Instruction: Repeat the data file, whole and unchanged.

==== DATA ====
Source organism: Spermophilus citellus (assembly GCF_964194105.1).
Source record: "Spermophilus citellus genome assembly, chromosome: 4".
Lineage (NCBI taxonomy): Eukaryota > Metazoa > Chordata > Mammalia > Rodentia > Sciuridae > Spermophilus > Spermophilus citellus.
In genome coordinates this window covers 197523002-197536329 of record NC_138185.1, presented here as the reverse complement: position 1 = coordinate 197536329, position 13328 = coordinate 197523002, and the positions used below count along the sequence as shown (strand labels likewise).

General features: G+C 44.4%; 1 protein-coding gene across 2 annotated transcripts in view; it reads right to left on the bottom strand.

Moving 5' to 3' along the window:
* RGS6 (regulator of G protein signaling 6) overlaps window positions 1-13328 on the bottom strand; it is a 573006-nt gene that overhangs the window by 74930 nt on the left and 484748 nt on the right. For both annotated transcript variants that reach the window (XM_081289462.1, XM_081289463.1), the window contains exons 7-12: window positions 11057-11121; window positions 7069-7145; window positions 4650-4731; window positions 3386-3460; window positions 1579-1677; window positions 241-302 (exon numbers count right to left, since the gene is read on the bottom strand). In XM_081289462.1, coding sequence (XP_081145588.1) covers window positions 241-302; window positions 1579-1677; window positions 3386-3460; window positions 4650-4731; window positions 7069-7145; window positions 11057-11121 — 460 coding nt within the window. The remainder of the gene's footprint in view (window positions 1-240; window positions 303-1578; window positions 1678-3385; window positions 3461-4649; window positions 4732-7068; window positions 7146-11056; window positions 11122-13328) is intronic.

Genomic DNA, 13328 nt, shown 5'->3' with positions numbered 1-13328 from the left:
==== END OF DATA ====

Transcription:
Source organism: Spermophilus citellus (assembly GCF_964194105.1).
Source record: "Spermophilus citellus genome assembly, chromosome: 4".
Lineage (NCBI taxonomy): Eukaryota > Metazoa > Chordata > Mammalia > Rodentia > Sciuridae > Spermophilus > Spermophilus citellus.
In genome coordinates this window covers 197523002-197536329 of record NC_138185.1, presented here as the reverse complement: position 1 = coordinate 197536329, position 13328 = coordinate 197523002, and the positions used below count along the sequence as shown (strand labels likewise).

General features: G+C 44.4%; 1 protein-coding gene across 2 annotated transcripts in view; it reads right to left on the bottom strand.

Moving 5' to 3' along the window:
* RGS6 (regulator of G protein signaling 6) overlaps window positions 1-13328 on the bottom strand; it is a 573006-nt gene that overhangs the window by 74930 nt on the left and 484748 nt on the right. For both annotated transcript variants that reach the window (XM_081289462.1, XM_081289463.1), the window contains exons 7-12: window positions 11057-11121; window positions 7069-7145; window positions 4650-4731; window positions 3386-3460; window positions 1579-1677; window positions 241-302 (exon numbers count right to left, since the gene is read on the bottom strand). In XM_081289462.1, coding sequence (XP_081145588.1) covers window positions 241-302; window positions 1579-1677; window positions 3386-3460; window positions 4650-4731; window positions 7069-7145; window positions 11057-11121 — 460 coding nt within the window. The remainder of the gene's footprint in view (window positions 1-240; window positions 303-1578; window positions 1678-3385; window positions 3461-4649; window positions 4732-7068; window positions 7146-11056; window positions 11122-13328) is intronic.

Genomic DNA, 13328 nt, shown 5'->3' with positions numbered 1-13328 from the left: